There are a number of targets for ozone which apply to the whole of the UK, including London. The EU Air Quality Daughter Directive on ozone (2002/3/EC) set a number of target values and long-term objectives for ozone; these are set out in the following tables. In addition, the National Emissions Ceilings Directive (2001/81/EC) set limits on the emissions of the ozone precursors, nitrogen oxides and non methane volatile organic compounds, at 1167 kilotonnes and 1200 kilotonnes respectively by 2010.
|Parameter||Target value for 2010|
|(1) AOT40 = the sum of the difference between hourly concentrations greater than 80 micrograms per metre cubed and 80 micrograms per metre cubed over a given period using only the one hour values measured between 08:00 and 20:00.|
Mr. Amess: To ask the Secretary of State for Environment, Food and Rural Affairs on what occasions a statutory instrument sponsored by his Department has been reported by the Joint Committee on Statutory Instruments as defective since October 2005. 
Ian Pearson: The Supermarket Code of Practice concerns supermarkets trading relationships with their immediate suppliers, relatively few of whom are farmers. Responsibility for the code rests with the Office of Fair Trading (OFT).
The OFT carried out an extensive review of the operation of the code, including an audit on supermarkets compliance with it, and consultations with suppliers and other interested parties. The conclusions of that review can be found in two reports published by the OFT in March and August 2005
respectivelySupermarkets: the code of practice and other competition issues and Supermarkets: the code of practice and other competition issues, Conclusions. Copies of these reports can be found on the OFT website.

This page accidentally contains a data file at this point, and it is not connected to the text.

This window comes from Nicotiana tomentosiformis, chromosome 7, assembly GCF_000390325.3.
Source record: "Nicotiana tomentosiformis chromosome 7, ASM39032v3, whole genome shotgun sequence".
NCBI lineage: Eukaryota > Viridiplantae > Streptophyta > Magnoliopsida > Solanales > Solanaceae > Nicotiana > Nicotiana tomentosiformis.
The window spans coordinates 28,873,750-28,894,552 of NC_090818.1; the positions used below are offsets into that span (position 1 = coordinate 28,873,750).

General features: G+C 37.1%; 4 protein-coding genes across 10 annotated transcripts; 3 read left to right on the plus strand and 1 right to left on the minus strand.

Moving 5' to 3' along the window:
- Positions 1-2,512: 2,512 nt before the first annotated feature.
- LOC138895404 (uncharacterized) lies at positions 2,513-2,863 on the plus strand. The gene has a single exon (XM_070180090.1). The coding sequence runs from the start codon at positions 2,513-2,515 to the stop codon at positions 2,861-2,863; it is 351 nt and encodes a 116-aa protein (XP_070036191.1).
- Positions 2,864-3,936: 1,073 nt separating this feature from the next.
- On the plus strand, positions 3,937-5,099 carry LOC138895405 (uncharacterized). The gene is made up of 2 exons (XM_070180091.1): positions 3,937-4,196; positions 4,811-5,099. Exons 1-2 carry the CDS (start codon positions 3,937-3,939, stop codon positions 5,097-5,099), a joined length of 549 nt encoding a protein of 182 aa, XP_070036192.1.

The Competition Commission has said that it plans to consider what impact the code has on relations between grocery retailers and their suppliers as part of its current investigation into the grocery market.
Andrew George: To ask the Secretary of State for Environment, Food and Rural Affairs what recent discussions on the Supermarket Code of Practice he has had with (a) the Secretary of State for Trade and Industry, (b) farming organisations, (c) supermarkets, (d) retailer representatives and (e) other relevant bodies. 
In recent months, this Department has not been involved in any substantive discussions on the code with the Department of Trade and Industry or any of the other bodies referred to in the question, although the subject may have arisen in the course of our normal contacts with them.
On 2 June, Lord Rooker wrote to the Competition Commission suggesting, among other things, that it look at the effectiveness of the code as part of its investigation into the grocery market. A copy of the letter is available in the Library of this House.